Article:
James Webb Space Telescope Is Seeing Stuff That Shouldn’t Be There And Astronomers Are Puzzled



NASA’s James Webb Space Telescope (JWST) has lately given mankind many first-ever glimpses into the furthest reaches of the cosmos.


Furthermore, as was to be expected, some of these amazing new findings have raised more concerns than they have addressed.
For instance, scientists formerly believed that the first galaxies in the universe were tiny, irregular, and slightly chaotic structures. However, JWST photography has revealed that those galaxies are astoundingly large in addition to being balanced and well-formed – a finding that contradicts and will likely alter long-held assumptions about the origin of our universe.

The models “simply don’t foresee this,” according to astronomer Garth Illingworth of the University of California, Santa Cruz, for WaPo. How do you do this at such a young age in the universe? How do you rapidly create so many stars?



WaPo reports that earlier images of the universe collected by the Hubble Space Telescope before it was removed from service seemed to support the widely held opinion that early galaxies were chaotic, disorderly regions. The JWST, however, appears to show that such discoveries were a mirage based on Hubble’s limited capabilities.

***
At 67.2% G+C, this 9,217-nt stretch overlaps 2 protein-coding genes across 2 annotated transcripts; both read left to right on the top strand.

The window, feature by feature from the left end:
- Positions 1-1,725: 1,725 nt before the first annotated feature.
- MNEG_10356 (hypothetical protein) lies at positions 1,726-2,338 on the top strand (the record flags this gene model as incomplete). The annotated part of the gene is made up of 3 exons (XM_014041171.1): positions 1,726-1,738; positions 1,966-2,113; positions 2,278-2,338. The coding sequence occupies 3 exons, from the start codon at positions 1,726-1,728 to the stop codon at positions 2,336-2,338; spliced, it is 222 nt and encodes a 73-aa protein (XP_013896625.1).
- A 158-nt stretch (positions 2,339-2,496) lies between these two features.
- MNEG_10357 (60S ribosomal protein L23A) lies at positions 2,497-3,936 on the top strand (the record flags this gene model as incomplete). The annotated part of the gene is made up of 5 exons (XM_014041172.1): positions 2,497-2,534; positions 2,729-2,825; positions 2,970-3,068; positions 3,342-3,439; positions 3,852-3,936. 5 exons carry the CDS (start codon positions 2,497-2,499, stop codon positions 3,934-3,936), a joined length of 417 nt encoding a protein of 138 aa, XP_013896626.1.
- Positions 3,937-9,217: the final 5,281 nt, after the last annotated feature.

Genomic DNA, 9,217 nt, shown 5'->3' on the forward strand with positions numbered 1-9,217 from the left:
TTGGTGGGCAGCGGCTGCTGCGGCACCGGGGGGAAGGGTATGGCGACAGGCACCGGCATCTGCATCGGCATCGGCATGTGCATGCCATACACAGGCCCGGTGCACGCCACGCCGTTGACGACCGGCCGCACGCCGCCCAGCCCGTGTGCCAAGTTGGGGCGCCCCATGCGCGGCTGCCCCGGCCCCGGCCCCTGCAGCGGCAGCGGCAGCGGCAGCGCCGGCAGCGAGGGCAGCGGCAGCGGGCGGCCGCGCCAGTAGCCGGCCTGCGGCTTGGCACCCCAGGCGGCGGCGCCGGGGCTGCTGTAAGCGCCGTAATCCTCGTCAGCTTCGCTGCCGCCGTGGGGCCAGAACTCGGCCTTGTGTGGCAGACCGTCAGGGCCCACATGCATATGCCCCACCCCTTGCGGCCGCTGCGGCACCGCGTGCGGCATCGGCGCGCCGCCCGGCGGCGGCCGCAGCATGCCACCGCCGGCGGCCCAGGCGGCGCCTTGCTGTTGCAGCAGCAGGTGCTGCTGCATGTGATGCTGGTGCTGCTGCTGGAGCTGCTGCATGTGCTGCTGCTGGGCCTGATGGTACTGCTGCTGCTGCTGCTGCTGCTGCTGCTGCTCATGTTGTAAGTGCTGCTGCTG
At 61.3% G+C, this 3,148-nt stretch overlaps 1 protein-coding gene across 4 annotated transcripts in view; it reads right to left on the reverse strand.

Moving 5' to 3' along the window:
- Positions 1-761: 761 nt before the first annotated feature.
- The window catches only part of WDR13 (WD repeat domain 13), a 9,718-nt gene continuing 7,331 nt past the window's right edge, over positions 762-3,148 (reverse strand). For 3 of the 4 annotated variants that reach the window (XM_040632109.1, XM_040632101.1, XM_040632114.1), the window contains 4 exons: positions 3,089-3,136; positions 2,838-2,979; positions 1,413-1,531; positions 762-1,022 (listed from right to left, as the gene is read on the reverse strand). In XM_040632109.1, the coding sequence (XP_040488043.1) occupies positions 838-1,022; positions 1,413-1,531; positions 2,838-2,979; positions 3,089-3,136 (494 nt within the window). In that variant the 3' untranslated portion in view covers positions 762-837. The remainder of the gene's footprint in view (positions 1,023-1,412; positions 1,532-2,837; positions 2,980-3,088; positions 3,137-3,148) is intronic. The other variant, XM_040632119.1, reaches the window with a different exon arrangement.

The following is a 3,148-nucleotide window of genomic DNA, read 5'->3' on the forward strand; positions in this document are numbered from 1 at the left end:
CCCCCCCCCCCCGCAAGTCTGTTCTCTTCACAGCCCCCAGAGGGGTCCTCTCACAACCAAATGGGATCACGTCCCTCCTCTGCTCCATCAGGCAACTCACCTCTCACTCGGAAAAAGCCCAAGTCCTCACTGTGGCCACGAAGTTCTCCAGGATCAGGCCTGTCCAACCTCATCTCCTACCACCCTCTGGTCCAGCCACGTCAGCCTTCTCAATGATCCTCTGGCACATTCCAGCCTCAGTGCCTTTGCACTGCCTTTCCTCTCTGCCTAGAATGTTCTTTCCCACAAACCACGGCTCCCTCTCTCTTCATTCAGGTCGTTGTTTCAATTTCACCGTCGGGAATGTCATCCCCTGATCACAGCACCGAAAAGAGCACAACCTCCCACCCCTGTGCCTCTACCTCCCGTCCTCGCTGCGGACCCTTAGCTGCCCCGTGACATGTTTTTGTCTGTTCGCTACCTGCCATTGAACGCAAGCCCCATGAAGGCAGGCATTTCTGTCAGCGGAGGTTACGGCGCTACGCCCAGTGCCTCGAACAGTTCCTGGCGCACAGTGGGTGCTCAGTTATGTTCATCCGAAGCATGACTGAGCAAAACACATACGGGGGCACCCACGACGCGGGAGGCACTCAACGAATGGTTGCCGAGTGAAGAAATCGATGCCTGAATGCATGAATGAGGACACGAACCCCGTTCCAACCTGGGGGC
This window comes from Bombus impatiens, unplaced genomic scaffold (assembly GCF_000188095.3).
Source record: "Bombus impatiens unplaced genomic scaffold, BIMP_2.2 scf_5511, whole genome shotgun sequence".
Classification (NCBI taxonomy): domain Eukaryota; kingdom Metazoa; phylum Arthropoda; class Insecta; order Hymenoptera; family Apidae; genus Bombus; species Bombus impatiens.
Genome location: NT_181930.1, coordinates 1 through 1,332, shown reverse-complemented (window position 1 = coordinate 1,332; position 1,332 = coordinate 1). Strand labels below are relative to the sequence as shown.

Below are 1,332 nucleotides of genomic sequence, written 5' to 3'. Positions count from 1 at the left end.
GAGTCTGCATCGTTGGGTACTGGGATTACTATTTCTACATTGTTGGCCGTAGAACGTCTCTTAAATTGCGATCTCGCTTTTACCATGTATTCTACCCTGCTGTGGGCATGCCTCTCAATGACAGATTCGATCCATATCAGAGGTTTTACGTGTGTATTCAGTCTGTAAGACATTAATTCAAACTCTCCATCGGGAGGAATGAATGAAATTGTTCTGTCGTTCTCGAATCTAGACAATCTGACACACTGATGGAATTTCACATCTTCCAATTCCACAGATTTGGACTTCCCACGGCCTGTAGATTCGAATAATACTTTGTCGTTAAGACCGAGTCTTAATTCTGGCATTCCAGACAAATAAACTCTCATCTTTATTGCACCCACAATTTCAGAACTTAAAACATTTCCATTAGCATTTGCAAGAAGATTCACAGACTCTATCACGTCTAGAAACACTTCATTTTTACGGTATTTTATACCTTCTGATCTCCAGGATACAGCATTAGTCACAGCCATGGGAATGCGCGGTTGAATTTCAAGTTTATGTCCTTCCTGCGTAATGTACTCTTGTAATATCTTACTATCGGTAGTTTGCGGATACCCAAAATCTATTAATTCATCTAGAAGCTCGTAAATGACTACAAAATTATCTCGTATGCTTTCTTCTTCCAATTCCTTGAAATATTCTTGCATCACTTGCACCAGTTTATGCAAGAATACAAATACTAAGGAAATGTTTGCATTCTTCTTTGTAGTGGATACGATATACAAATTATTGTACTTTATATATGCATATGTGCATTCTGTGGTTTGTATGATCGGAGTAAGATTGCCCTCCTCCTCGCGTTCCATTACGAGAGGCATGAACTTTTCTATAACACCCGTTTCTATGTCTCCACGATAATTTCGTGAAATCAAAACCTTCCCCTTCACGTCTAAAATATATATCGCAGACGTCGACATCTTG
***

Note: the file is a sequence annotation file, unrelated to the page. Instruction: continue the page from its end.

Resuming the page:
Dan Coe of the Space Telescope Science Institute told WaPo, “We thought the early universe was this chaotic place where there’s all these clumps of star formation, and things are all a-jumble,” later adding that, prior to the JWST’s launch into orbit, Hubble’s imagery was “missing all the colder stars and the older stars.” We were primarily observing the attractive young people.

These results astonished the scientific community, yet there is no cause for alarm at all. Astronomy and other sciences have a long history of substantial technology advancements that have sparked bursts of scientific discovery. Even while breakthroughs may be decades away, we now appear to be at one of those turning moments, and it’s possible that today’s discoveries may lay the groundwork for future breakthroughs.
And in fact, results like these demonstrate that the JWST is doing exactly what researchers had hoped it would: it is revealing fresh, interesting data about our mind-bogglingly huge cosmos while simultaneously resolving old mysteries and presenting new ones.



Reference(s): WashingtonPost

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